work, you must not modify the imported branches; instead, create new
branches for your own changes, and merge in the imported branches as
If you want a shared repository, you will need to make a bare clone of
the imported directory, as described above. Then treat the imported
directory as another development clone for purposes of merging
ADVANCED SHARED REPOSITORY MANAGEMENT
Git allows you to specify scripts called "hooks" to be run at certain
points. You can use these, for example, to send all commits to the
shared repository to a mailing list. See githooks(5).
You can enforce finer grained permissions using update hooks. See
Controlling access to branches using update hooks.
PROVIDING CVS ACCESS TO A GIT REPOSITORY
It is also possible to provide true CVS access to a git repository, so
that developers can still use CVS; see git-cvsserver(1) for details.
ALTERNATIVE DEVELOPMENT MODELS
CVS users are accustomed to giving a group of developers commit access
to a common repository. As we've seen, this is also possible with git.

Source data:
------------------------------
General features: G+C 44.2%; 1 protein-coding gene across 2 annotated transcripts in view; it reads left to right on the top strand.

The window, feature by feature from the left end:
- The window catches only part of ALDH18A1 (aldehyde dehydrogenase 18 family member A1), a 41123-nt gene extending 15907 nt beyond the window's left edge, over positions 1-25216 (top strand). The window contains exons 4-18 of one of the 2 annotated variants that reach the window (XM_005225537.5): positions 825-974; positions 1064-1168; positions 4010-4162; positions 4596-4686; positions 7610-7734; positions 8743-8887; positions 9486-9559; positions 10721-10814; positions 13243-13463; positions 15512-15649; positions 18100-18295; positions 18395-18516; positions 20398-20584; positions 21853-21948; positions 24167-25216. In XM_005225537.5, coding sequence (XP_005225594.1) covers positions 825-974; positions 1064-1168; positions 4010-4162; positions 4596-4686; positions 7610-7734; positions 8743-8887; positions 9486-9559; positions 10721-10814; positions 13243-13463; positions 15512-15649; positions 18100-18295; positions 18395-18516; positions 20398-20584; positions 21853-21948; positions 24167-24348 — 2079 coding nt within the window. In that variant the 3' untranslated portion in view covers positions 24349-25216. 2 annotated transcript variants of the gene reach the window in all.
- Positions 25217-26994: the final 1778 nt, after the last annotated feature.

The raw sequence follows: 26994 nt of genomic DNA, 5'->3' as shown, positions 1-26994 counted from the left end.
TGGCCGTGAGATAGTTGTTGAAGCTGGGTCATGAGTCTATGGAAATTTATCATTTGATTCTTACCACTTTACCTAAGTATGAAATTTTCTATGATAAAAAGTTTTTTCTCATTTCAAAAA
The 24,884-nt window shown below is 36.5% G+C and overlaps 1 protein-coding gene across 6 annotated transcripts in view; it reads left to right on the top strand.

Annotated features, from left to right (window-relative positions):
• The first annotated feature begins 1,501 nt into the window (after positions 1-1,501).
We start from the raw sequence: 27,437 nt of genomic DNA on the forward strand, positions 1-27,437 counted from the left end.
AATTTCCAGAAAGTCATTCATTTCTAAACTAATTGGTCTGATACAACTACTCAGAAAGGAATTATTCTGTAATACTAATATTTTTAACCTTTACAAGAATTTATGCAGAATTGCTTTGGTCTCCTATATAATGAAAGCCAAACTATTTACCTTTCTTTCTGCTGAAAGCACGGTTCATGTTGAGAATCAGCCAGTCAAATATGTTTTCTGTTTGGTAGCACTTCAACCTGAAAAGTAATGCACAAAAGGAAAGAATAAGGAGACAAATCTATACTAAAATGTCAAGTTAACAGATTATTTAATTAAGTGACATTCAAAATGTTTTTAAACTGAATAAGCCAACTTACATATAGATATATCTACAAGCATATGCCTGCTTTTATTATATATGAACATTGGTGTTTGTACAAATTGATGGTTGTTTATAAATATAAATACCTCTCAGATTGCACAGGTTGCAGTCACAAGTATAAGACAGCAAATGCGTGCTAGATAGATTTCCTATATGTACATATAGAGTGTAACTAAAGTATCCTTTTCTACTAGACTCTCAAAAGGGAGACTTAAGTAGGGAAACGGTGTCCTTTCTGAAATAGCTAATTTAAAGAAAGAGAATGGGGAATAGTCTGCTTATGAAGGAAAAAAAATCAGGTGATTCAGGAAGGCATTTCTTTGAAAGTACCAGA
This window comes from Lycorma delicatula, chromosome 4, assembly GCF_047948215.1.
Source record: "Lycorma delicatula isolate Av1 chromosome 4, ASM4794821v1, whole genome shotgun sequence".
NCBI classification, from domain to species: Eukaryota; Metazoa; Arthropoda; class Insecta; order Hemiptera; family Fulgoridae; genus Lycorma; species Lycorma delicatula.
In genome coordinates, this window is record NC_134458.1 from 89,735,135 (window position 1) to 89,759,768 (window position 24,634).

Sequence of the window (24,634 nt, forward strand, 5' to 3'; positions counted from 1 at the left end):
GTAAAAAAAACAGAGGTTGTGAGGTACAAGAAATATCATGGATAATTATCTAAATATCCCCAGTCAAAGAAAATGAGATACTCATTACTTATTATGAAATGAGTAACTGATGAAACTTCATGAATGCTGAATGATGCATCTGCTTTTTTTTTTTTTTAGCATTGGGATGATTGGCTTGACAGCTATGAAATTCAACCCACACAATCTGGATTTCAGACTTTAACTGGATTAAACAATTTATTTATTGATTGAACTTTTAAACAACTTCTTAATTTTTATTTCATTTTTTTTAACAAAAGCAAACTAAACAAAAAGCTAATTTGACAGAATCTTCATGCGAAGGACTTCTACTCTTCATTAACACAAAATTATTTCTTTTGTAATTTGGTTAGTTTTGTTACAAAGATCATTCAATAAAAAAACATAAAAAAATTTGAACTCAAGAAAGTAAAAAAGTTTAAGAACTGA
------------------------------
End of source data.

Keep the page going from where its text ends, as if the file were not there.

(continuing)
However, the distributed nature of git allows other development models,
and you may want to first consider whether one of them might be a
better fit for your project.
For example, you can choose a single person to maintain the project's
primary public repository. Other developers then clone this repository
and each work in their own clone. When they have a series of changes
that they're happy with, they ask the maintainer to pull from the
branch containing the changes. The maintainer reviews their changes and
pulls them into the primary repository, which other developers pull
from as necessary to stay coordinated. The Linux kernel and other
projects use variants of this model.
With a small group, developers may just pull changes from each other's
repositories without the need for a central maintainer.
gittutorial(7), gittutorial-2(7), gitcore-tutorial(7), gitglossary(7),
Everyday Git, The Git User's Manual
Part of the git(1) suite.
1. Controlling access to branches using update hooks
2. Everyday Git
3. The Git User's Manual